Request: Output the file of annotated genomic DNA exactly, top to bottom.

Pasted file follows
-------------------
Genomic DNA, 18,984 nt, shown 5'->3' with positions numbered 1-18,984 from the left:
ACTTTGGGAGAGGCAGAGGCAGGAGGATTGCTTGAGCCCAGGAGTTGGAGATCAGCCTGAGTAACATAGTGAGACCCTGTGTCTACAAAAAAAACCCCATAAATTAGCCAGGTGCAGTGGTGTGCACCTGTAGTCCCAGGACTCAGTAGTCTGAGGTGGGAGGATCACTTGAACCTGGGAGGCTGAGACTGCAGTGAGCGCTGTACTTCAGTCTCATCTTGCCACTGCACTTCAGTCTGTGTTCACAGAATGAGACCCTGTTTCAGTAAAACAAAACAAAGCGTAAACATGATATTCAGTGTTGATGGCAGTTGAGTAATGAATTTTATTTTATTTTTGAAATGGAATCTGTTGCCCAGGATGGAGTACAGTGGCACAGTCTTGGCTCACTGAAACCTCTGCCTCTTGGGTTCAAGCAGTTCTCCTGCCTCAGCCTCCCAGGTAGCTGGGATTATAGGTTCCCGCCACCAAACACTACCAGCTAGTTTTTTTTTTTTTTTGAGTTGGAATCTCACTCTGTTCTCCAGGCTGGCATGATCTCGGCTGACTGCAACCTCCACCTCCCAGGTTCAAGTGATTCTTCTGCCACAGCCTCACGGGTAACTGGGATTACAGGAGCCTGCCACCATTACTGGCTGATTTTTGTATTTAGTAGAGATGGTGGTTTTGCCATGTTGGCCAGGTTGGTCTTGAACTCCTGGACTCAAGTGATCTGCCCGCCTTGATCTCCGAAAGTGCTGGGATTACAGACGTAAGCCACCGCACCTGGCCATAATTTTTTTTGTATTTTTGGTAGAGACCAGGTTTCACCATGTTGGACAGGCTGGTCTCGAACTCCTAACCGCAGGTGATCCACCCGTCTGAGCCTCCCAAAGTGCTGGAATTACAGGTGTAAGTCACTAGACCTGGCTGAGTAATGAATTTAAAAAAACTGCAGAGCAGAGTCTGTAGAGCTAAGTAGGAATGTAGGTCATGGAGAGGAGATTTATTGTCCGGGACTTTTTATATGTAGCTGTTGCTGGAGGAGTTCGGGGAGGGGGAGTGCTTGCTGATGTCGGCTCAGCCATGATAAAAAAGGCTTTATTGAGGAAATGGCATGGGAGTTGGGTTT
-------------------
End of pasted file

Genomic DNA, 18,984 nt, shown 5'->3' with positions numbered 1-18,984 from the left:
ACTTTGGGAGAGGCAGAGGCAGGAGGATTGCTTGAGCCCAGGAGTTGGAGATCAGCCTGAGTAACATAGTGAGACCCTGTGTCTACAAAAAAAACCCCATAAATTAGCCAGGTGCAGTGGTGTGCACCTGTAGTCCCAGGACTCAGTAGTCTGAGGTGGGAGGATCACTTGAACCTGGGAGGCTGAGACTGCAGTGAGCGCTGTACTTCAGTCTCATCTTGCCACTGCACTTCAGTCTGTGTTCACAGAATGAGACCCTGTTTCAGTAAAACAAAACAAAGCGTAAACATGATATTCAGTGTTGATGGCAGTTGAGTAATGAATTTTATTTTATTTTTGAAATGGAATCTGTTGCCCAGGATGGAGTACAGTGGCACAGTCTTGGCTCACTGAAACCTCTGCCTCTTGGGTTCAAGCAGTTCTCCTGCCTCAGCCTCCCAGGTAGCTGGGATTATAGGTTCCCGCCACCAAACACTACCAGCTAGTTTTTTTTTTTTTTTGAGTTGGAATCTCACTCTGTTCTCCAGGCTGGCATGATCTCGGCTGACTGCAACCTCCACCTCCCAGGTTCAAGTGATTCTTCTGCCACAGCCTCACGGGTAACTGGGATTACAGGAGCCTGCCACCATTACTGGCTGATTTTTGTATTTAGTAGAGATGGTGGTTTTGCCATGTTGGCCAGGTTGGTCTTGAACTCCTGGACTCAAGTGATCTGCCCGCCTTGATCTCCGAAAGTGCTGGGATTACAGACGTAAGCCACCGCACCTGGCCATAATTTTTTTTGTATTTTTGGTAGAGACCAGGTTTCACCATGTTGGACAGGCTGGTCTCGAACTCCTAACCGCAGGTGATCCACCCGTCTGAGCCTCCCAAAGTGCTGGAATTACAGGTGTAAGTCACTAGACCTGGCTGAGTAATGAATTTAAAAAAACTGCAGAGCAGAGTCTGTAGAGCTAAGTAGGAATGTAGGTCATGGAGAGGAGATTTATTGTCCGGGACTTTTTATATGTAGCTGTTGCTGGAGGAGTTCGGGGAGGGGGAGTGCTTGCTGATGTCGGCTCAGCCATGATAAAAAAGGCTTTATTGAGGAAATGGCATGGGAGTTGGGTTT